Oil on canvas
"The paintings that Hofmann produced in the 1950s and 1960s are a dazzle of color. While this is unabashedly painted color, with all the lurid force and crazy artificiality of the stuff that comes out of a tube, Hofmann somehow manages to use his electrically unnatural hues to create a whole variety of naturalistic effects. He excels at shimmers and halos and sparks and radiant glows, and he's terrific at suggesting a mysteriously effulgent darkness. He's also a master of textures, which in his work range from watercolored to impastoed, from cake-frosting smoothness to stucco-like roughness. Often in his painting, colors and textures are pushed to dissonant extremes, so that the artist's power is presented in perpetual, turbulent play. He knows how to achieve a beyond-analysis impact, as if we are seeing a brilliant sunset right after a fast-moving storm."
— Jed Perl, New Art City
if you stay awake
for an entire night
watch out for a treasure
trying to arrive
you can keep warm
by the secret sun of the night
keeping your eyes open
for the softness of dawn
day is to make a living
night is only for love
commoners sleep fast
lovers whisper to God all night
Excerpts from “Rumi, Fountain of Fire”
Deauville Racetrack (1929)
Oil on canvas
In cheerful colors and quickly sketched figures, Raoul Dufy captured the lively spirit of the Deauville Racetrack. Jockeys atop sleek horses meander through the crowd of fashionably dressed men and women enjoying a perfect day in the park behind the track.
Located in Normandy, on the northwest coast of France, the delightful beachside Deauville attracted wealthy visitors. Easy train travel from Paris made it a readily accessed destination.
Pergusa Three Double (1984)
linocut, woodcut, engravomg. screen print, edition 14 of 30
"Frank Stella was twenty-three when his Black Paintings were displayed in exhibition 16 Americans at the Museum of Modern Art in New York alongside work by Louise Nevelson and their contemporaries: Frank Stella, Jasper Johns, and Robert Rauschenberg. These acclaimed works were created when Stella applied commercial black enamel paint with a house painter's brush to create a geometric pattern of thin, unpainted lines. By the mid -- 1980's, however, Stella was working in a more exuberant--and colorful--mode. Pergusa Three Double (1984), for example, is much less contained to geometric lines and forms than his earlier works; it is named for a race track in Italy and depicts an aerial view of this subject."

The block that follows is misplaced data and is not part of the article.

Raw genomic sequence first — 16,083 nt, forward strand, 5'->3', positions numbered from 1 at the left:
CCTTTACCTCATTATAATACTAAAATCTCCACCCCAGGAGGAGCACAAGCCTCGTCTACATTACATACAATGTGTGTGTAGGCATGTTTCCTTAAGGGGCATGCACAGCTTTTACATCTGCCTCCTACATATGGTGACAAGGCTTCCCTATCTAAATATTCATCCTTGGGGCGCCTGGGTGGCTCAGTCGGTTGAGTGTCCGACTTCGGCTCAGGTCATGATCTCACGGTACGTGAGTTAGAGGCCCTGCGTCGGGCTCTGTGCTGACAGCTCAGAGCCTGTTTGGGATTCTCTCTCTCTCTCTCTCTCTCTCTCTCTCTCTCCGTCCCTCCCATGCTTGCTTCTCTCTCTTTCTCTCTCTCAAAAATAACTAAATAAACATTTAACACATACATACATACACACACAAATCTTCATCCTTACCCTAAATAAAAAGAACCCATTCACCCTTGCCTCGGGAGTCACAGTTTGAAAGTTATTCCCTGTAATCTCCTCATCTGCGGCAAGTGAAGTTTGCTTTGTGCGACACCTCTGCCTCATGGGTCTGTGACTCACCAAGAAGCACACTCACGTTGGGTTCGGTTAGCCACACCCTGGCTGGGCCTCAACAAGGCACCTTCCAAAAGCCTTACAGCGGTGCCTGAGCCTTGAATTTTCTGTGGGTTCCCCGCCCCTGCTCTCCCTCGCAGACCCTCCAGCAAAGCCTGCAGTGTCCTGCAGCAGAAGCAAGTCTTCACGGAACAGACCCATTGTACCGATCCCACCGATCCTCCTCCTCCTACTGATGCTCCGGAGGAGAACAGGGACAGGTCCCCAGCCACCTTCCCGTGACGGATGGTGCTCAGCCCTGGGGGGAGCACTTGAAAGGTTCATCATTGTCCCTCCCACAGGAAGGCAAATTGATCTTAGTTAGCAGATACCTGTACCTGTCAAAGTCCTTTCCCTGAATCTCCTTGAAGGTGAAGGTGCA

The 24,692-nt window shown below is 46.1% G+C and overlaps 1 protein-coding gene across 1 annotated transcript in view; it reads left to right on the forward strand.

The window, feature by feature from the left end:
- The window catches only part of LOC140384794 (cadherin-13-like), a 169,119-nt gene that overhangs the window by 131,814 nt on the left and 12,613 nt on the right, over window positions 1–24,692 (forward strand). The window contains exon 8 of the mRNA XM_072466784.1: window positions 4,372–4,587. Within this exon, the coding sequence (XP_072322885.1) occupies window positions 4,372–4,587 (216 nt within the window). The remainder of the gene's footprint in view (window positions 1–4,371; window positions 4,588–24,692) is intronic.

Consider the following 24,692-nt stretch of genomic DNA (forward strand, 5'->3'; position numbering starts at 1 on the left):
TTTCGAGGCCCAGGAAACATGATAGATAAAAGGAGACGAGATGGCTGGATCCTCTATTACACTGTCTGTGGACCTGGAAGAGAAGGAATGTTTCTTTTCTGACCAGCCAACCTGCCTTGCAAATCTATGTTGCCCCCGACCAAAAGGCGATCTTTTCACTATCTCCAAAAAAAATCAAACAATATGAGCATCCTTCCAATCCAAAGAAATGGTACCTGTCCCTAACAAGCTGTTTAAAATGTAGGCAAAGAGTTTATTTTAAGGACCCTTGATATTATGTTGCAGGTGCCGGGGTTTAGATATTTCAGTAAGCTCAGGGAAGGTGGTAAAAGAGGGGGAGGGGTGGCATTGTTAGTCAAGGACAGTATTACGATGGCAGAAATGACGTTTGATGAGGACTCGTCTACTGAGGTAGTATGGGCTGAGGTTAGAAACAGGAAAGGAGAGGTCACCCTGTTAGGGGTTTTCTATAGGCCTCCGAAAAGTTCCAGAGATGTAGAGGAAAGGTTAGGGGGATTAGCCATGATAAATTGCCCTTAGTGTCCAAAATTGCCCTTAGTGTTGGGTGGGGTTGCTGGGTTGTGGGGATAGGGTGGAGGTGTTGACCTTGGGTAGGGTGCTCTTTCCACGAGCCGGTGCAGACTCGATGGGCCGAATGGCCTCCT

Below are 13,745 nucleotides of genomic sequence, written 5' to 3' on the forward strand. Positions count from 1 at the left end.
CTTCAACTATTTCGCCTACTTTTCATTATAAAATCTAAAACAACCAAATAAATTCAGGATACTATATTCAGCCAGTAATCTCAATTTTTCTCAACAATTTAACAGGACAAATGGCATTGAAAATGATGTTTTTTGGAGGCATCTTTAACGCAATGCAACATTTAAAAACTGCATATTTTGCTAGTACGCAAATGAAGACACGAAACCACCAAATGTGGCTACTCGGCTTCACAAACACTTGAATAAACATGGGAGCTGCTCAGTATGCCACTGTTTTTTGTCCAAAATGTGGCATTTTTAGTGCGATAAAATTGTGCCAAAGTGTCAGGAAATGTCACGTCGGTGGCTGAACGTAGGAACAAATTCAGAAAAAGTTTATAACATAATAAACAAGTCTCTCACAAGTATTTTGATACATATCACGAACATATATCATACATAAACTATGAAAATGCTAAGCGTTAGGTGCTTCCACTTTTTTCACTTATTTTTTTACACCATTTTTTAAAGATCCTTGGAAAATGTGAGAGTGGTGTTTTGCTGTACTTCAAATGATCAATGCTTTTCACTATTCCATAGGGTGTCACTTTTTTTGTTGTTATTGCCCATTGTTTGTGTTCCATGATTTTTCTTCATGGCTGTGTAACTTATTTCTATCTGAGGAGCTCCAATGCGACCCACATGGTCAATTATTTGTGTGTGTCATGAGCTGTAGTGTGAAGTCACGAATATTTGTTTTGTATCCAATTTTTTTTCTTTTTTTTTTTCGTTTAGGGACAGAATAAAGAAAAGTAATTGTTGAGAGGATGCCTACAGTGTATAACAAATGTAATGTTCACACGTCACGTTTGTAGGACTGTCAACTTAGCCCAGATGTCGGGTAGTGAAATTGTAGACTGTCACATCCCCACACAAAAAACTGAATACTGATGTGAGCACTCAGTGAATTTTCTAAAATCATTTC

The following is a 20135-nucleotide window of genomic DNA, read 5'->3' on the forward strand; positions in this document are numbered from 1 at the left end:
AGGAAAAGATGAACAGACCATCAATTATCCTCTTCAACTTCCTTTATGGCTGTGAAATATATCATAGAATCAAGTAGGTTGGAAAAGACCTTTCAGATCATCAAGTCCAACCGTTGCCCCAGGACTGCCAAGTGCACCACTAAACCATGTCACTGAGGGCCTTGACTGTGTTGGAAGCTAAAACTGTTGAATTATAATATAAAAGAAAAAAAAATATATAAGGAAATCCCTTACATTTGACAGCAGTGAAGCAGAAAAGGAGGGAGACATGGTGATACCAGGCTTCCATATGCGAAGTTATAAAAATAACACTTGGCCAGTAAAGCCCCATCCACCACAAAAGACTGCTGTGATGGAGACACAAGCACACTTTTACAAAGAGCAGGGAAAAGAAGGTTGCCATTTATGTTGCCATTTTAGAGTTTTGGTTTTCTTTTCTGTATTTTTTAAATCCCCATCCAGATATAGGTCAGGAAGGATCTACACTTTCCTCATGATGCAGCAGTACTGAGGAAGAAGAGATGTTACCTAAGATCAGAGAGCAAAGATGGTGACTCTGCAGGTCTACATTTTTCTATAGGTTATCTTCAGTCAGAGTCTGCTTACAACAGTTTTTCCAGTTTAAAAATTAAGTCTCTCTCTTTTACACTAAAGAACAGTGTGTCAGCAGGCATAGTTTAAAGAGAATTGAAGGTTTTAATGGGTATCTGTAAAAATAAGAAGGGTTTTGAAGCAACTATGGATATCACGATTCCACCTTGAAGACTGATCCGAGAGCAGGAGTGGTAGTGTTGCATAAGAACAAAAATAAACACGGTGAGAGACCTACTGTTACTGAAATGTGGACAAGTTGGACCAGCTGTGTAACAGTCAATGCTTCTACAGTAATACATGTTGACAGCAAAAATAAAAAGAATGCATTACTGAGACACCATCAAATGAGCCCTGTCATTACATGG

The Power of a Word
There is a story told that once a Sufi was healing a child that was ill.
He was repeating a few words, and then gave the child to the parents saying,
“Now he will be well.”
Someone who was antagonistic to this said to him,
“How can it be possible that by a few words spoken, anyone can be healed?”
From a mild Sufi an angry answer is never expected,
but this time he turned to the man and said,
“You understand nothing about it. You are a fool.”
The man was very much offended. His face was red. He was hot.
The Sufi said, “when a word has the power to make you hot and angry,
why should not a word have the power to heal?”
Hazrat Inayat Khan
Still Life with Oleander and Fruit (1911)
Oil on paper mounted on canvas
A sprawling bouquet of pink oleander spills from a rustic French Provençal ceramic vase in this casual and asymmetrically balanced still life. Yellow and green pears cluster at left, and a lone yellow pear rests on the tabletop at right. A brilliant flood of light illuminates the upper left side of all objects while casting shadows to the right. Together, the vitality of colors and composition suggest the pleasant comforts of home.
Albert André began his artistic career as a fabric designer in Lyon. Later, living in Paris, he counted fellow artist Pierre-Auguste Renoir among his closest friends and mentors.
Rue Saint-Honoré, Sun Effect, Afternoon (1898)
Oil on canvas
This vertically oriented canvas depicts an urban street scene, specifically a large square at the intersection of two avenues, painted from an elevated viewpoint. The long avenue on the left side of the composition recedes sharply into the distance, framed on either side by tall, multistoried buildings with street level storefronts. In the right foreground, a fountain is positioned in the middle of the square on a paved circular base planted with tall trees; a tall streetlamp on a smaller circular base is positioned just in front of the fountain. In the right middle ground, a band of Haussmann-style Parisian buildings stretches horizontally across the composition. The trajectory of the second avenue is suggested by the angle of the building at the far right. Numerous clusters of sparsely painted figures and horse-drawn carriages populate the streets and paved islands. The palette is a harmony of muted pastel tones punctuated by the dark brown and black forms of people, horses, and carriages. The brushwork is a mixture of short and long strokes rapidly applied in a loose, sketch-like manner.